Then she corrected him.

He misread her struggles. When he got it right things settled down for a bit. We finished out the call with a planned (and totally unnatural) hard sale. This poor gal had only 24 hours to make a big time investment in her business’s future.

Not surprisingly, I got an email the next day from the woman we’d pressed so hard. She told me that she admired me and was thrilled to work with another female entrepreneur, but hated the hard sale. It made her uncomfortable. It made her nervous. And she smartly decided not to work with me.

Fortunately, I reassured her that the “marketing strategist” was out of the picture. I was able to repair her trust and fix the agreement. I extended my offer with a much longer time frame. We ended up working together but I should have known…

Lesson learned: Hard sales suck!

Lesson 3: Set an end goal before you begin.

As we continued to work together, I grew frustrated that the timeline I had in mind (a matter of a few months) was not happening. I was meeting my goals and deadlines that they put up for me, but they weren’t following through.

A few times they forgot to call me for our regularly scheduled call. I found out later that higher paying clients had signed on so they had to prioritize them. Still, having a note to explain that I was being pushed back would have been nice.

$5,000 is a big investment. It wasn’t one that helped me sleep better at night. Worse yet, my husband (the cautious one in our marriage) had warned me about the risks before I purchased the coaching services.

I hated to admit that he was right. I pushed forward with the business coaches knowing that I was going in the wrong direction. I continued to churn out work that wasn’t up to my standards of quality.

I spoke at a marketing conference about the concept the business coaches dreamt up for me to use. It fell flat and I looked like an idiot on stage.

Things weren’t going well and it was my brand that suffered. All the while, the business coaches were encouraging me to press forward with strategies I knew weren’t right for me. They pushed me to spend more – more money on advertising that wasn’t getting the type of results they’d promised (and that they wouldn’t help me with), and more time on marketing projects that still didn’t sit right with me.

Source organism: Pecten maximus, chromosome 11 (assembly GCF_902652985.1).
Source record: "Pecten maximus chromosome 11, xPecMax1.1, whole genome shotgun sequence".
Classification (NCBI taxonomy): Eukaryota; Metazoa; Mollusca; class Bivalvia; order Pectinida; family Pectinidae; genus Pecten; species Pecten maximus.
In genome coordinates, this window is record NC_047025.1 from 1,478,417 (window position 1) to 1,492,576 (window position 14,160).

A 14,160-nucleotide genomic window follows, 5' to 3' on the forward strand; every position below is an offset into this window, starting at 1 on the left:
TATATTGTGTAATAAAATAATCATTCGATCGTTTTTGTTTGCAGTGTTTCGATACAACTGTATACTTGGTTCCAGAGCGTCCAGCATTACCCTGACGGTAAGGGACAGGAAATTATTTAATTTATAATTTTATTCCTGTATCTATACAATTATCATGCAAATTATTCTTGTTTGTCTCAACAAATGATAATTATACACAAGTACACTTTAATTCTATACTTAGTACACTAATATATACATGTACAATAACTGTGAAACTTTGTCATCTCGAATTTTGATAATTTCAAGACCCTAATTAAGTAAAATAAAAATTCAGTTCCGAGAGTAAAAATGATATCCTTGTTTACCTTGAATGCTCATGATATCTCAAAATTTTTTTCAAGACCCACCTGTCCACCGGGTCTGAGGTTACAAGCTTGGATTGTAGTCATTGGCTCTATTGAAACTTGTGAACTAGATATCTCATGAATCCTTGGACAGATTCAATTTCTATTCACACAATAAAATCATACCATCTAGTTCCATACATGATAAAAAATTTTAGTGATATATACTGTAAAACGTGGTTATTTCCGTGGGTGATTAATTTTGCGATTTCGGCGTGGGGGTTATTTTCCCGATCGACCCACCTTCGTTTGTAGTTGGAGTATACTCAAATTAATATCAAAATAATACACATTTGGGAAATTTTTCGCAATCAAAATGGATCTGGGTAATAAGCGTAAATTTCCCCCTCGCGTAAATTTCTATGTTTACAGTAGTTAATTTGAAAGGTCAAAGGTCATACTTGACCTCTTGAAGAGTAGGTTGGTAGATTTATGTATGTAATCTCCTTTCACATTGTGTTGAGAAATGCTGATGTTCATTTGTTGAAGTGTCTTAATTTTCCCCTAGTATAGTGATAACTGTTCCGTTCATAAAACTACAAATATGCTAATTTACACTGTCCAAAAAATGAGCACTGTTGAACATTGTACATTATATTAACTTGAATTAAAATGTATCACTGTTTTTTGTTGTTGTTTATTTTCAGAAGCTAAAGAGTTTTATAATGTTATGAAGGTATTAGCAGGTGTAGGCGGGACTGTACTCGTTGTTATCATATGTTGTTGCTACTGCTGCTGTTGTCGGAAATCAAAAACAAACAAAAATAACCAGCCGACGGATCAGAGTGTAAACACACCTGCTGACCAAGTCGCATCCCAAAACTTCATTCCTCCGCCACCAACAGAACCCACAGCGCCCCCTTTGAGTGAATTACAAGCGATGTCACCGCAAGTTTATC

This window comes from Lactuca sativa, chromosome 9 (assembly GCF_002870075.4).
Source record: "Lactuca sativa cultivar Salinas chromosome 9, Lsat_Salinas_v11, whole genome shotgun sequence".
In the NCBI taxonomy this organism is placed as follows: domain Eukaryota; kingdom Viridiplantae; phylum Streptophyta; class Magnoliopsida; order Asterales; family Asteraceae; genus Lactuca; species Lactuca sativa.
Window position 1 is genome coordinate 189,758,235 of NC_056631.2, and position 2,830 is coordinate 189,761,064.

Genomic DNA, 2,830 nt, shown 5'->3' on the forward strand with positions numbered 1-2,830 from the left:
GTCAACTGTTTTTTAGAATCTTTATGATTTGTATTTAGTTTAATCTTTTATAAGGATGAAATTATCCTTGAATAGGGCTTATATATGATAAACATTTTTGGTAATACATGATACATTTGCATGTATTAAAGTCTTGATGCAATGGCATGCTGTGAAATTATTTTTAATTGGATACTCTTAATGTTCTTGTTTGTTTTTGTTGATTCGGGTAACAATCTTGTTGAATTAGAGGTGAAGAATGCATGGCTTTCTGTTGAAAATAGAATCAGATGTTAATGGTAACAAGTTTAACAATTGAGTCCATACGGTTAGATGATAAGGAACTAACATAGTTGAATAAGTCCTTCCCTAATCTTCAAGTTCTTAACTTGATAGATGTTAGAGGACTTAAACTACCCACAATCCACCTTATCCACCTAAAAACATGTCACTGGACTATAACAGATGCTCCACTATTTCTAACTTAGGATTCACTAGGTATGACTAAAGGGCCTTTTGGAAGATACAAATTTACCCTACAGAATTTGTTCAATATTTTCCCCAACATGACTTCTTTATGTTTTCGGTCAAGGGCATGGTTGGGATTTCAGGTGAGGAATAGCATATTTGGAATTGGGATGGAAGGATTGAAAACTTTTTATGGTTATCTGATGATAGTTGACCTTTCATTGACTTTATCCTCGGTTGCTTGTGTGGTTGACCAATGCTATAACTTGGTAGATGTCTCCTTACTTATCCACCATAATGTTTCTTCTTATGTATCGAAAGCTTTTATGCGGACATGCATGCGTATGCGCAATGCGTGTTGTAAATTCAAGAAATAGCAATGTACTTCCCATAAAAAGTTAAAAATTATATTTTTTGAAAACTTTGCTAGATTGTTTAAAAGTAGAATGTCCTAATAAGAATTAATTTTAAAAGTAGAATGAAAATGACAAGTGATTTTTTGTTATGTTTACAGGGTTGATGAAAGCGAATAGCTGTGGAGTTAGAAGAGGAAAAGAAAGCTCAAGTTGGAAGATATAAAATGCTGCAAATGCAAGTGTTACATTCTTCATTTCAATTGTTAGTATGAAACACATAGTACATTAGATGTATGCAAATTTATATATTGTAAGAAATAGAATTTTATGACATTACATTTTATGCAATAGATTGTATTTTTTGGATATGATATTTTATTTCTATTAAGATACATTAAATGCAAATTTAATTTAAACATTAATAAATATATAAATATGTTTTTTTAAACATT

By now you’re probably cringing as much as I was. I wanted to stop – I did! I even tried a few times. But they promised to keep trying new things and trying harder. I knew I’d paid a good chunk of change for their help and was desperate to see results so I continued.

Lesson learned: Outline timelines and outcomes with business coaches at the front of the project. This way, you won’t be left scrambling in the dark after wasting thousands of dollars at the back end.

Lesson 4: What you learn probably won’t be what you expected to learn.

I finally broke away from the business coaches and I breathed a sigh of relief.

I felt empowered and I felt like I had found my-marketing-self.

Looking back, I realized I hadn’t learned the lessons I thought I would. I didn’t learn how to organize my business to scale. I didn’t learn who I needed in my camp and who could wait. I didn’t learn how to structure agreements with clients.

Instead, what I learned is the type of professional I didn’t want to be.

I never want to be the kind of professional that pushes a sale just for the sake of pushing a sale.

I never want to be the type of professional that demands large amounts of money and commitment in a ridiculously short time frame.

It might not be what I planned to learn, but I still walked away from the relationship with a few lessons learned and under my belt. Was it worth the money? Not at all. Do I regret it? Absolutely. But I’ve learned from it and am happy to be moving forward confident and happy with how I conduct my business.

Have you ever worked with a business coach? Let me hear your story!